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Morris library survey indicates overall support and for possible referendum

Kayla Erdahl and her son Royce use the Morris Public Library on the morning of Sept. 7. Rae Yost/Stevens County Times

Survey says: The Morris Public Library is valued in the community and people view it as a community gathering place. And many of those who responded to the survey said they'd support a referendum to expand or renovate the library.

Library director Anne Barber continues to glean through survey results and information from follow-up focus groups as she is encouraged by the overall survey results.

"It does help to see the numbers," Barber said. "To hear what people think... It's definetly encouraging."

"This really confirms how vital the library is in the community," library board member Sue Granger said.

The library used the Center for Small Towns on the campus of the University of Minnesota Morris to conduct the survey earlier this summer..

The survey was sent to residents in Morris and nine surrounding residents that own property. The online survey was distributed through reminder postcards sent to those who received the paper survey.

Kelly Ashe of the Center for Small Towns said the library received 554 surveys which is a response rate of 25 percent. The response rate is impressive and is not the typical response rate, Ashe said.

"We did one in a (differerent) community and the response rate was 11 percent," Ashe said.

The survey has a solid block of information from which to work as it considers possible changes in the building and service it provides, Granger said.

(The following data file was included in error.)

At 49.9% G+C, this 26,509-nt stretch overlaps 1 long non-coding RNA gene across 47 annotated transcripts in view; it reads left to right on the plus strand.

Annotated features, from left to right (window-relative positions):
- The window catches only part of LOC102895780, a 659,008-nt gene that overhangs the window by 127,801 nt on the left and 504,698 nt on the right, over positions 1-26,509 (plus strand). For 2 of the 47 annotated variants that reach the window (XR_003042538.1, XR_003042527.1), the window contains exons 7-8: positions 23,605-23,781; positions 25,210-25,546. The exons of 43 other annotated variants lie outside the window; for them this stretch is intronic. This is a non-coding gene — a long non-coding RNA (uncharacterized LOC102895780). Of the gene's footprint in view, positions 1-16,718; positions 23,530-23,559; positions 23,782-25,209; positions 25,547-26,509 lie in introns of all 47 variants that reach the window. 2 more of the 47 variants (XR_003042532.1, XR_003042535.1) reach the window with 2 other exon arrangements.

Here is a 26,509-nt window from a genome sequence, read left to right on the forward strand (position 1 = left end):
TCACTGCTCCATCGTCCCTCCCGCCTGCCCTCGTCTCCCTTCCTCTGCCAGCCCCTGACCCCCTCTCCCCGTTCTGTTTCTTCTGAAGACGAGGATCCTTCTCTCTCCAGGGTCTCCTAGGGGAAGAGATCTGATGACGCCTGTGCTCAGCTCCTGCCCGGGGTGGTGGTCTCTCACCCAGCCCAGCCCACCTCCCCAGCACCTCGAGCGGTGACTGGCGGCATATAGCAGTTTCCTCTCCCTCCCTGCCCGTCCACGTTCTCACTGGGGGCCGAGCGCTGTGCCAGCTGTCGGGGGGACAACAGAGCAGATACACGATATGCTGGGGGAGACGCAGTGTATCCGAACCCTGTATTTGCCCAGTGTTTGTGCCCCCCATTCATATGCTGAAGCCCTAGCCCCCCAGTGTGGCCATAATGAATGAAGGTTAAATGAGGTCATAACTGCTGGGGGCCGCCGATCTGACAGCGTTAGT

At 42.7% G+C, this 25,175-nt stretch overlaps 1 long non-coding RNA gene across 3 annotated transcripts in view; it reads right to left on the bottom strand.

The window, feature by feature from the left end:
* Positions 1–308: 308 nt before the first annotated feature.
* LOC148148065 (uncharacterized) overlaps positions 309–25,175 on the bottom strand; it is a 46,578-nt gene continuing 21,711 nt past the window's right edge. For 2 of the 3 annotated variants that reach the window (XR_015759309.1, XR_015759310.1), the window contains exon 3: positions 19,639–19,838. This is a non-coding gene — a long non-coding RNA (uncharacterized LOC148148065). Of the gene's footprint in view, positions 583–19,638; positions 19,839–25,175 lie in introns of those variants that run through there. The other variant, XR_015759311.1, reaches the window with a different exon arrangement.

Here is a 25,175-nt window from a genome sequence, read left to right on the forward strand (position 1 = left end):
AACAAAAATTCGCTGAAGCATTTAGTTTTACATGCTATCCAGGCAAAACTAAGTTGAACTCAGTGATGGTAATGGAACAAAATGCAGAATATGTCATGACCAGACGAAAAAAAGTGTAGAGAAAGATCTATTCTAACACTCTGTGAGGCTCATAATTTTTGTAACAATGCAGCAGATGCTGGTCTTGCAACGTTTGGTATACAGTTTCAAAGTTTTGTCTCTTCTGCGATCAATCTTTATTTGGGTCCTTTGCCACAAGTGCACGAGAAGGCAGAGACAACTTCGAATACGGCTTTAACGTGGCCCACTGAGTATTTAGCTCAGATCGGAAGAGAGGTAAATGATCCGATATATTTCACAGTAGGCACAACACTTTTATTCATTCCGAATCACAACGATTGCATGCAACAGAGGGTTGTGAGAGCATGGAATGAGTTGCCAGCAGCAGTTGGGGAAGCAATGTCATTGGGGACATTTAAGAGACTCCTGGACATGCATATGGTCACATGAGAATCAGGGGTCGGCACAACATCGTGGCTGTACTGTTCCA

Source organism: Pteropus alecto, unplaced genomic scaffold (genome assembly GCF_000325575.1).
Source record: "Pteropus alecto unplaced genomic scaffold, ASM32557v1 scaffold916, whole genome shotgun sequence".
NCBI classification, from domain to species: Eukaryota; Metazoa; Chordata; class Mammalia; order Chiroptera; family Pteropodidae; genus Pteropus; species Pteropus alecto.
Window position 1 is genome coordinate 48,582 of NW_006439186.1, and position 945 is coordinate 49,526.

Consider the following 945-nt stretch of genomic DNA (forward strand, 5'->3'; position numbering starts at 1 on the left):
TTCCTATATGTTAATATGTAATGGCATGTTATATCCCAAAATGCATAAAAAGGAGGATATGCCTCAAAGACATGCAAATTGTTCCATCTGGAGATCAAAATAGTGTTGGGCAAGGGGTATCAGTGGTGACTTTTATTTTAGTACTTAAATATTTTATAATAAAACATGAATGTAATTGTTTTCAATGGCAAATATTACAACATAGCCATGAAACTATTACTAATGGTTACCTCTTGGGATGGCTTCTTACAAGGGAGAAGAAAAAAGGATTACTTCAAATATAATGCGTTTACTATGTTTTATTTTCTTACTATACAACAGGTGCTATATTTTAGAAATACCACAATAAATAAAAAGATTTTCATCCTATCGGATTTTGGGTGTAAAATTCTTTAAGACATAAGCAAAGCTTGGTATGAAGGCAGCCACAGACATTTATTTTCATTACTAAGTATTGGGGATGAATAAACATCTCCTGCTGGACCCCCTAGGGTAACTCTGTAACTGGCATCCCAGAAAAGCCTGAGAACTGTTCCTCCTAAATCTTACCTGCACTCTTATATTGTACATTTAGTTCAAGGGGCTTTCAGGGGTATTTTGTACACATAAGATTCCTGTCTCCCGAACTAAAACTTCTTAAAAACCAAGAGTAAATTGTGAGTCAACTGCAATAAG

While the survey asked about use, possible changes and other information, Asche said "the big question was whether the respondent would support a library referendum."

Fifty percent of the respondents said they'd support a library referendum. Thirty-eight percent were not certain and 13 percent said they would not support a referendum.

The survey also asked about donations to the library. Thirty-two percent said they would donate and 47 percent were not sure. Twenty-one percent said they would not donate to a library.

Although the survey included a question about a referendum, the library has no set plan for renovation or expansion. However, a possible project has been discussed for a few years.

Granger said a project was discussed in the 1990s but that discussion dissolved until about 2014 when it was renewed. The library secured a grant to have a planning firm evaluate the library, she said. The library's foundation raised money for a conceptual design for a project.

The survey is a step in the process to a potential construction project, Granger and Barber said.

Barber said the library has three options, to renovate, renovate and expand and build new. The most likely option is to renovate and modestly expand, Granger said.

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